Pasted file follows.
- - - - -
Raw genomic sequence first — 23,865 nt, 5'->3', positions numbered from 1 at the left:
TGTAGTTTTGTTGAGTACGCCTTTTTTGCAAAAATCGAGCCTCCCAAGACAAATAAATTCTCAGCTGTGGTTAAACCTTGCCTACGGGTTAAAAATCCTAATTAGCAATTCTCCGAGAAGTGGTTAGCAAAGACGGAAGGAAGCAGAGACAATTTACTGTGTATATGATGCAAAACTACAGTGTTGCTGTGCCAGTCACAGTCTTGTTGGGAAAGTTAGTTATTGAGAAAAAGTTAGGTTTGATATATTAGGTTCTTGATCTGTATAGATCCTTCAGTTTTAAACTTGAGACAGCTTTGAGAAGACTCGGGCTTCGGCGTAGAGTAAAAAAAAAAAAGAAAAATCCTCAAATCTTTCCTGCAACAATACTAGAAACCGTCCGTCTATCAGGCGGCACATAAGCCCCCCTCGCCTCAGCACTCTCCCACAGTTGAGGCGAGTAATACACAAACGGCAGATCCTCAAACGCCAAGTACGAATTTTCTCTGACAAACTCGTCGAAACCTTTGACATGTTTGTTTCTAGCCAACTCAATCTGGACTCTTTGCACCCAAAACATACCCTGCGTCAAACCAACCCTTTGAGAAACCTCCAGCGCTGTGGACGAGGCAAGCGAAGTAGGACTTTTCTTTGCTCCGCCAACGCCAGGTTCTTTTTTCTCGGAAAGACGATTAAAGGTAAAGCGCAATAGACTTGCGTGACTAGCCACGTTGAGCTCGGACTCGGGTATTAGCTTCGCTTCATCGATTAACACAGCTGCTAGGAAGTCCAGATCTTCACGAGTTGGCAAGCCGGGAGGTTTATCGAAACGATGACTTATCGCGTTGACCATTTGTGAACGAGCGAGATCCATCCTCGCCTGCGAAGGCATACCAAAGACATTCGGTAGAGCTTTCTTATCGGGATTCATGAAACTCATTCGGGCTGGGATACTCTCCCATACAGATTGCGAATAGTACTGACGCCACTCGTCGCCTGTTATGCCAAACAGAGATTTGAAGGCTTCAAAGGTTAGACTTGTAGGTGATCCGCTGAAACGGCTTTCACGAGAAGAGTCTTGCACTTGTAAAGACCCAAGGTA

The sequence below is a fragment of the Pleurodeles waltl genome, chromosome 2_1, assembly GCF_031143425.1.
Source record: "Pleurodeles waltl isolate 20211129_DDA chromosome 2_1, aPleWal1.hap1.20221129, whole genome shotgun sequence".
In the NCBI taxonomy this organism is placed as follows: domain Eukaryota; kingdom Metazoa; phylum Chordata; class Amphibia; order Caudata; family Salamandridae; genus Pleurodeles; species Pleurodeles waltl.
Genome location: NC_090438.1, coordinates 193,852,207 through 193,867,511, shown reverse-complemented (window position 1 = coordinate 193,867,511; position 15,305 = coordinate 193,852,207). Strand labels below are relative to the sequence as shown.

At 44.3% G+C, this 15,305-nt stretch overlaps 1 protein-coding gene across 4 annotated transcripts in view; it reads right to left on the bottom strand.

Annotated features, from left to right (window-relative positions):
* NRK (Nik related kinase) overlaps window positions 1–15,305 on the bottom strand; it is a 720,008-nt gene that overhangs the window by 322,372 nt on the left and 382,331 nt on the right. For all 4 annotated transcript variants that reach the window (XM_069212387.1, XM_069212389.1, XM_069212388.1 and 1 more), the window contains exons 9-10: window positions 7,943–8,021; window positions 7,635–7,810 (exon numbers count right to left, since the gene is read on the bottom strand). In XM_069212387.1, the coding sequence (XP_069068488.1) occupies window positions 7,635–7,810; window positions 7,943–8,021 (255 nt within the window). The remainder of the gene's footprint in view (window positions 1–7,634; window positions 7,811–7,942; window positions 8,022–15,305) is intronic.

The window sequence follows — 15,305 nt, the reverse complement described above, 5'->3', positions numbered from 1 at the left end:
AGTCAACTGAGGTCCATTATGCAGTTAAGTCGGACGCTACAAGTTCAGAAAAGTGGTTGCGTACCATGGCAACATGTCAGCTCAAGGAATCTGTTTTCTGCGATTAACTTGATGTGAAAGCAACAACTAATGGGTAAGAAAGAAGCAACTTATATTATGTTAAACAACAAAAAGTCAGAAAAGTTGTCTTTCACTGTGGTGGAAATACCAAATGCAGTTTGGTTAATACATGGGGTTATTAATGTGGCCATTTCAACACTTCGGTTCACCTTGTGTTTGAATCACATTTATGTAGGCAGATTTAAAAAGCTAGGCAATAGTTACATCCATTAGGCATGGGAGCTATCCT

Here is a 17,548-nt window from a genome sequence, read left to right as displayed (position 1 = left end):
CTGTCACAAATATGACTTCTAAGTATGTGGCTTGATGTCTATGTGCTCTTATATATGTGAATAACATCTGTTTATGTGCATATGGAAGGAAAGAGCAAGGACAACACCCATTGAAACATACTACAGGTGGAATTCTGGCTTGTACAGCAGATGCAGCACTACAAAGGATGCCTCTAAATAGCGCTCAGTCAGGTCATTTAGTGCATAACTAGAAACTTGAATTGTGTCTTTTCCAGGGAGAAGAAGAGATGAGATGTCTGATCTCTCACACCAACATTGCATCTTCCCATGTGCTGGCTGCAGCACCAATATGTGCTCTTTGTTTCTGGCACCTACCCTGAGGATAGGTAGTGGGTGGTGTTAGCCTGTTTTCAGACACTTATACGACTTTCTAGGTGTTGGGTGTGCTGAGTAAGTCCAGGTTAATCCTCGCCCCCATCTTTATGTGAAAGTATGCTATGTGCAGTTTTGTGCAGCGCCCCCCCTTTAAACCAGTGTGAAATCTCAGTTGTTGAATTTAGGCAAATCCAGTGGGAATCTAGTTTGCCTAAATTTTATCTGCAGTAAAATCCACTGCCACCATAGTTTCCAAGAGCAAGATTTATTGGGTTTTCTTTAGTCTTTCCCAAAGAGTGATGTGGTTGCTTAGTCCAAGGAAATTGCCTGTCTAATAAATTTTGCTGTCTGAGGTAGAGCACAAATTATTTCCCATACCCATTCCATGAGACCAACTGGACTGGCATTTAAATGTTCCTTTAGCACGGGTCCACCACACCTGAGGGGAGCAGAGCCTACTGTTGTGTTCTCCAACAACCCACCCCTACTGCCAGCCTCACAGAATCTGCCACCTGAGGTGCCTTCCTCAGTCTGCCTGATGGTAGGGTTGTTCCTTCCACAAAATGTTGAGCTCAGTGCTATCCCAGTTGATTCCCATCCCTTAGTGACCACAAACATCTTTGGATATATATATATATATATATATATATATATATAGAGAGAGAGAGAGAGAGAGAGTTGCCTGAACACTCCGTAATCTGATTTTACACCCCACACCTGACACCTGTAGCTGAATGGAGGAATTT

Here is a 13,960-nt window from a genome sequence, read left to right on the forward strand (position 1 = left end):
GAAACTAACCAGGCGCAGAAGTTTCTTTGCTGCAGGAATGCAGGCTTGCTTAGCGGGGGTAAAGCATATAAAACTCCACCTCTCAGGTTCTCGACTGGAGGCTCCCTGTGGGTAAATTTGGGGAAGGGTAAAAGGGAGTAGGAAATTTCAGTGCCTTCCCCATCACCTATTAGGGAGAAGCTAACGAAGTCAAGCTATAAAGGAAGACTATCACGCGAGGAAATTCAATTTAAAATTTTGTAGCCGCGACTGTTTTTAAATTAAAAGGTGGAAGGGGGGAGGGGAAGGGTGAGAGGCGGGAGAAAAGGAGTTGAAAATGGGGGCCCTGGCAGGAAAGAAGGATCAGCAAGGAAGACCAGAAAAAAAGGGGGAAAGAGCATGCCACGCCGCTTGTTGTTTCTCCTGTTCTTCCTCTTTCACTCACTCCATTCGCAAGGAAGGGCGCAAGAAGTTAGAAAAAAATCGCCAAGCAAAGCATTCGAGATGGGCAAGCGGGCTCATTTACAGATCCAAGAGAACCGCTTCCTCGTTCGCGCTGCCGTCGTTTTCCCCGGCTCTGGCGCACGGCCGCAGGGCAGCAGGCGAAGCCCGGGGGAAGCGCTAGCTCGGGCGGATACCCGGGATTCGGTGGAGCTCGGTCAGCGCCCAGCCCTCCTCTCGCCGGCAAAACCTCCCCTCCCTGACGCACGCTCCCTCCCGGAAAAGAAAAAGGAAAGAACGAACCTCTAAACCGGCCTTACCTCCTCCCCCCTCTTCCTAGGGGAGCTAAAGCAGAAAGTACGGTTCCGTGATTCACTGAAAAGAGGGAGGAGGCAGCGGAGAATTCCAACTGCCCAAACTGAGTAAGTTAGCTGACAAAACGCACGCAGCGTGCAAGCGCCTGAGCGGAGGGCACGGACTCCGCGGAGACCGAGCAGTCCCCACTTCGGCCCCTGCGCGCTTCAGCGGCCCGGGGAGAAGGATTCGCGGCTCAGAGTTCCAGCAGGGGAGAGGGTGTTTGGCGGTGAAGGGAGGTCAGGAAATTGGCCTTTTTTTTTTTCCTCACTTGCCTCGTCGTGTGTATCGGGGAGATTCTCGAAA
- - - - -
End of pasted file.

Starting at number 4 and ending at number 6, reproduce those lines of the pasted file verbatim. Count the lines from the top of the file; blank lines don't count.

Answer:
Source record: "Pleurodeles waltl isolate 20211129_DDA chromosome 2_1, aPleWal1.hap1.20221129, whole genome shotgun sequence".
In the NCBI taxonomy this organism is placed as follows: domain Eukaryota; kingdom Metazoa; phylum Chordata; class Amphibia; order Caudata; family Salamandridae; genus Pleurodeles; species Pleurodeles waltl.
Genome location: NC_090438.1, coordinates 193,852,207 through 193,867,511, shown reverse-complemented (window position 1 = coordinate 193,867,511; position 15,305 = coordinate 193,852,207). Strand labels below are relative to the sequence as shown.